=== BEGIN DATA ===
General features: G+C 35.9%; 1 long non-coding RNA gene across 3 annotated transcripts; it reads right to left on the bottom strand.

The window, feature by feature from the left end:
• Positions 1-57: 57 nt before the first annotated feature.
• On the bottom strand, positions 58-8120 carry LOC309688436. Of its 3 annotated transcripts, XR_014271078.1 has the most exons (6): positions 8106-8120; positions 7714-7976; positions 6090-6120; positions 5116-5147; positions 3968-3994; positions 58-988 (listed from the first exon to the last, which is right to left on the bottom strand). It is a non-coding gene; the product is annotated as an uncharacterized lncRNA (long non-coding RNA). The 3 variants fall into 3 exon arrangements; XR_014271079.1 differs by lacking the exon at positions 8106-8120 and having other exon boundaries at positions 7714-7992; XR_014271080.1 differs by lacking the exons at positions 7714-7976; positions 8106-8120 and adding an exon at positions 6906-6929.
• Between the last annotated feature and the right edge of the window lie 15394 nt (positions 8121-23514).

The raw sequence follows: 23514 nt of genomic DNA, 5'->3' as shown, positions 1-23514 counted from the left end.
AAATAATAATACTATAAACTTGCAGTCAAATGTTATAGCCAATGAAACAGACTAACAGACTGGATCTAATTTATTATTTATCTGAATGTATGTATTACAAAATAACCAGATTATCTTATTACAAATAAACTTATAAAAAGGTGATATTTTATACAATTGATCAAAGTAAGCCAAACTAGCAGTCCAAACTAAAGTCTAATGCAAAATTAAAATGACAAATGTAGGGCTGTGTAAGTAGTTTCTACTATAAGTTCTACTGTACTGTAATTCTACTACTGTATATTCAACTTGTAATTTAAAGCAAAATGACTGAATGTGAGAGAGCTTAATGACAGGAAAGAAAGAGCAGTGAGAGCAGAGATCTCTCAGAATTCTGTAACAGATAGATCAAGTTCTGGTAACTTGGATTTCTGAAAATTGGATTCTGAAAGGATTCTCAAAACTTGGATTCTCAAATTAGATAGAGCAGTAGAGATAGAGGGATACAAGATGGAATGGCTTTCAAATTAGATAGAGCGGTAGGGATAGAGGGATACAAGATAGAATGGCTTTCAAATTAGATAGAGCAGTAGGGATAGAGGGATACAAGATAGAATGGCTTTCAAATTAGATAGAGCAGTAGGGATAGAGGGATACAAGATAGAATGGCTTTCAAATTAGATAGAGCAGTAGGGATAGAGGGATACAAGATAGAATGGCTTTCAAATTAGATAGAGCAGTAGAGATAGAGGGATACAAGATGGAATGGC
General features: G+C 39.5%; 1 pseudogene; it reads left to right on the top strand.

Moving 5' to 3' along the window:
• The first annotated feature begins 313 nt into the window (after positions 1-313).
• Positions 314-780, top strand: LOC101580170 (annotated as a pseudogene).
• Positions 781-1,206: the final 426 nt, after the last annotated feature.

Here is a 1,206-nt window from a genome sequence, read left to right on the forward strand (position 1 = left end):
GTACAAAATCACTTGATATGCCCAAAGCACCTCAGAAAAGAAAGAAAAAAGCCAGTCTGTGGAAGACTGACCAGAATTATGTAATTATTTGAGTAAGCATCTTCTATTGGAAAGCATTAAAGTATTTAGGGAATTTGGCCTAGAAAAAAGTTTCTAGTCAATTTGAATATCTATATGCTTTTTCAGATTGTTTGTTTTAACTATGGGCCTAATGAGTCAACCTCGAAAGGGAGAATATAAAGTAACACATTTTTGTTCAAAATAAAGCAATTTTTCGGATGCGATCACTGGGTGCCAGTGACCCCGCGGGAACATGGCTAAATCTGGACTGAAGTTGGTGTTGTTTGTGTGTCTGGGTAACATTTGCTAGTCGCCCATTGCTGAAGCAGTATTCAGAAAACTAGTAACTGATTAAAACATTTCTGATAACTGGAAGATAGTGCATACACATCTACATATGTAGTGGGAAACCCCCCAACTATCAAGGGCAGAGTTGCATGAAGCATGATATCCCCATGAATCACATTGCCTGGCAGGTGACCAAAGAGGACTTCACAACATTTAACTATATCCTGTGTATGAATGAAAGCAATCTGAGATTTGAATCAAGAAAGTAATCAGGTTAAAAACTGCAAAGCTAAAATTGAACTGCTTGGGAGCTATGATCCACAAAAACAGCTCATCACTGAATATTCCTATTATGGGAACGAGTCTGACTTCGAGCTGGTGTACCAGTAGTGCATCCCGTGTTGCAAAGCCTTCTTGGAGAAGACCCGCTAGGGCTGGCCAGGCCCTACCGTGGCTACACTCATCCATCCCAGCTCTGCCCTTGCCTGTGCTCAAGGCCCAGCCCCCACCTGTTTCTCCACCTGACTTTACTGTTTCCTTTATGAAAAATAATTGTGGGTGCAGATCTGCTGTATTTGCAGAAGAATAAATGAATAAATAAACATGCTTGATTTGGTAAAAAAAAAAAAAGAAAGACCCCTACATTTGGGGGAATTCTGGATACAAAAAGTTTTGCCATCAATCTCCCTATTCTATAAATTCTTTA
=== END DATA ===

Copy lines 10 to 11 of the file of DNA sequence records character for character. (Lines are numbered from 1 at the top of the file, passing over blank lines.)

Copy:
• The first annotated feature begins 313 nt into the window (after positions 1-313).
• Positions 314-780, top strand: LOC101580170 (annotated as a pseudogene).